The 36 National Voluntary Reviews (NVRs) submitted by European countries in the first three rounds of reporting in 2016-2018 were analysed in this study. These reviews were selected by a total of 113 submitted in that period and available on the SDGs website. In 2016 nine reports by Estonia, Finland, France, Georgia, Germany, Montenegro, Norway, Switzerland and Turkey were identified, followed by 13 in 2017 (by Azerbaijan, Belarus, Belgium, Cyprus, Czech Republic, Denmark, Italy Luxembourg, Monaco, Netherlands, Portugal, Slovenia and Sweden) and 14 in 2018 (by Albania, Andorra, Armenia, Greece, Hungary, Ireland, Latvia, Lithuania, Malta and Poland). Four reports weren’t available in English (Belarus, Luxembourg, Monaco, and Andorra) and were excluded from the analysis that was conducted with the use of NVivo. The final sample was 32 reviews representing 31 countries as Switzerland submitted two reports in that period). The analysis examined what references to the key terms of diversity, disability and education were made; the extent that references to education were within a human rights framework; and the extent that references were qualified by descriptive information, examples and/or data. A thematic analysis of what the reviews talked about and how inclusive education was presented was also conducted.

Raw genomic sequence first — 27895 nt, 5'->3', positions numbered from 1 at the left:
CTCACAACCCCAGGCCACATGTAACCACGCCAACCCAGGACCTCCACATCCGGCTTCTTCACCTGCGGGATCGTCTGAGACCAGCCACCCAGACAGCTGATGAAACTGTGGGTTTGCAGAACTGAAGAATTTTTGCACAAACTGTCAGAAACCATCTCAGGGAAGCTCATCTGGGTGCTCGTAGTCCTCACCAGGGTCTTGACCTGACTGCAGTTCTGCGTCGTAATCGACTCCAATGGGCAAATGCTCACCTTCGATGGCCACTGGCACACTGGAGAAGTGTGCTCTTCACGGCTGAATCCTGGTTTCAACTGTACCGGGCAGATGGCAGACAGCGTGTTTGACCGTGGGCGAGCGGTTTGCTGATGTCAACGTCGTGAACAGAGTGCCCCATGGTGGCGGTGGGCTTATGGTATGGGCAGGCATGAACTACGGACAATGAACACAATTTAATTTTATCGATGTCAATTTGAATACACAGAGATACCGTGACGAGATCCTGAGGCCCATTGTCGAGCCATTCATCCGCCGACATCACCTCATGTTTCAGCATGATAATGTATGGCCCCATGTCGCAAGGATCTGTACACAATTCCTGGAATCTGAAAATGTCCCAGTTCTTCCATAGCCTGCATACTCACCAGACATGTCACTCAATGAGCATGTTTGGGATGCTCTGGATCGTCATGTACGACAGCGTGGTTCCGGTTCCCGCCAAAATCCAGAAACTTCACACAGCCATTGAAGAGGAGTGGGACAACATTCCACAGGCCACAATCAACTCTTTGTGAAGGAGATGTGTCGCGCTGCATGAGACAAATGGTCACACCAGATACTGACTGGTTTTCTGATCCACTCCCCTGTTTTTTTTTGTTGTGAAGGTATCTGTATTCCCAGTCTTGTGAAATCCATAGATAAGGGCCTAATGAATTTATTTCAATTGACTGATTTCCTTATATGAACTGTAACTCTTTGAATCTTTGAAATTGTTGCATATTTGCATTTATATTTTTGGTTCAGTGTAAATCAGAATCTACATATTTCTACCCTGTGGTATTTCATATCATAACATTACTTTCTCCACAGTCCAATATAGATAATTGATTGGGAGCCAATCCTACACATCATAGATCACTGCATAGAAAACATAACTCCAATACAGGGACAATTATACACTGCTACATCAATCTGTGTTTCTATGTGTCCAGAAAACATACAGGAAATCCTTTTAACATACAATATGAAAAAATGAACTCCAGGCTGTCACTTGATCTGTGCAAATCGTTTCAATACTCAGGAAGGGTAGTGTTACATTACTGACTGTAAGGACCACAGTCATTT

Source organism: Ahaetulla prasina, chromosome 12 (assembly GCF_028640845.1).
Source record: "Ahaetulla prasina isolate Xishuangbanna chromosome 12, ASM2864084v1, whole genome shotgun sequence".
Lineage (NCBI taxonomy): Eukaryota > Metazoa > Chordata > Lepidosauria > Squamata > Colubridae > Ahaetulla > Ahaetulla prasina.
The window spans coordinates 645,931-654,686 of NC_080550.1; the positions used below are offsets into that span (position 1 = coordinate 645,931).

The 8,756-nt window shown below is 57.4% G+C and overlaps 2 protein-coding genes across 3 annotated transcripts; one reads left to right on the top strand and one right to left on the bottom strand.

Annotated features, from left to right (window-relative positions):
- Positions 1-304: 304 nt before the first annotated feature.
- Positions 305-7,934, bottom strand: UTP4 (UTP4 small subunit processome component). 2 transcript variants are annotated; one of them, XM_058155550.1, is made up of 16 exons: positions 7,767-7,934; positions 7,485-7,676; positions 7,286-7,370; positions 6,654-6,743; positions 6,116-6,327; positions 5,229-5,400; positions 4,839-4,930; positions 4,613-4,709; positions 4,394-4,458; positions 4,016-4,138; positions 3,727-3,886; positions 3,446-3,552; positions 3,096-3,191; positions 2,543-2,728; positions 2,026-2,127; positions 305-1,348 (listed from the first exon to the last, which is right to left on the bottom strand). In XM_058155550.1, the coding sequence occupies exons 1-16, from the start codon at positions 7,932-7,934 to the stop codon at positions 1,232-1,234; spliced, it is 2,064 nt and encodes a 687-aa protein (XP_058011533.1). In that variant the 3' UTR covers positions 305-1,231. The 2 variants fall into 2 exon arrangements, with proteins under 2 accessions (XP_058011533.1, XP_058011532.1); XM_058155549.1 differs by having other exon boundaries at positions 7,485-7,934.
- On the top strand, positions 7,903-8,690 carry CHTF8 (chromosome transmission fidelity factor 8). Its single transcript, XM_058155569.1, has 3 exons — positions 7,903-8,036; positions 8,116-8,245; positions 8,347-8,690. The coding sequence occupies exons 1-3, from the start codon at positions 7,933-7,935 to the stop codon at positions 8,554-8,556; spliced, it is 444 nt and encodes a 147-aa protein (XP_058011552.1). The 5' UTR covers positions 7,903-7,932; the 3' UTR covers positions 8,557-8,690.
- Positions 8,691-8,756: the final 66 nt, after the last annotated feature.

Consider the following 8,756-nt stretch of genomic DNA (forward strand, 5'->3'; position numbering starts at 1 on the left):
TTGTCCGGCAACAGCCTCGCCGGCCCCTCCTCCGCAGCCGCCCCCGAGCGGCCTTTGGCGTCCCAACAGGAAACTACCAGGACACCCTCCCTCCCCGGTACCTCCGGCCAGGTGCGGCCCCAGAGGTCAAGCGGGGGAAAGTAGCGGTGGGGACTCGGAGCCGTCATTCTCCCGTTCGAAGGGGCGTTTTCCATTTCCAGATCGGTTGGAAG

There was variation in the extent that key concepts were discussed in the reports. While all reports referred to disability, not all of them referred to disability in education and a minority refer to disability within an inclusive education framework. Even when inclusive education was mentioned, in exceptional cases this was within a human rights perspective. Commonplace blurring of inclusive education, integration and of special education was evident in the reports. Similarly to disability, diversity was evident in all reports with the majority of them referring to diversity in education. References to gender, minority status with predominantly reference to Roma populations, and migrant students were common. References to inclusive education ranged from limited to policy, qualified with examples and in rare case supported by data. Different emphases in terms of an understanding of inclusive education for a small number of specific groups of students or for a broad range of diversity are evident. These emphases are related to contextual socio-political characteristics of countries. However, there is scarce evidence of inclusive education as a reform in creating a unified system. In summing up the findings of this study, what qualifies inclusive education still matters and it is through this qualifications that inclusive education is understood within the global development agenda.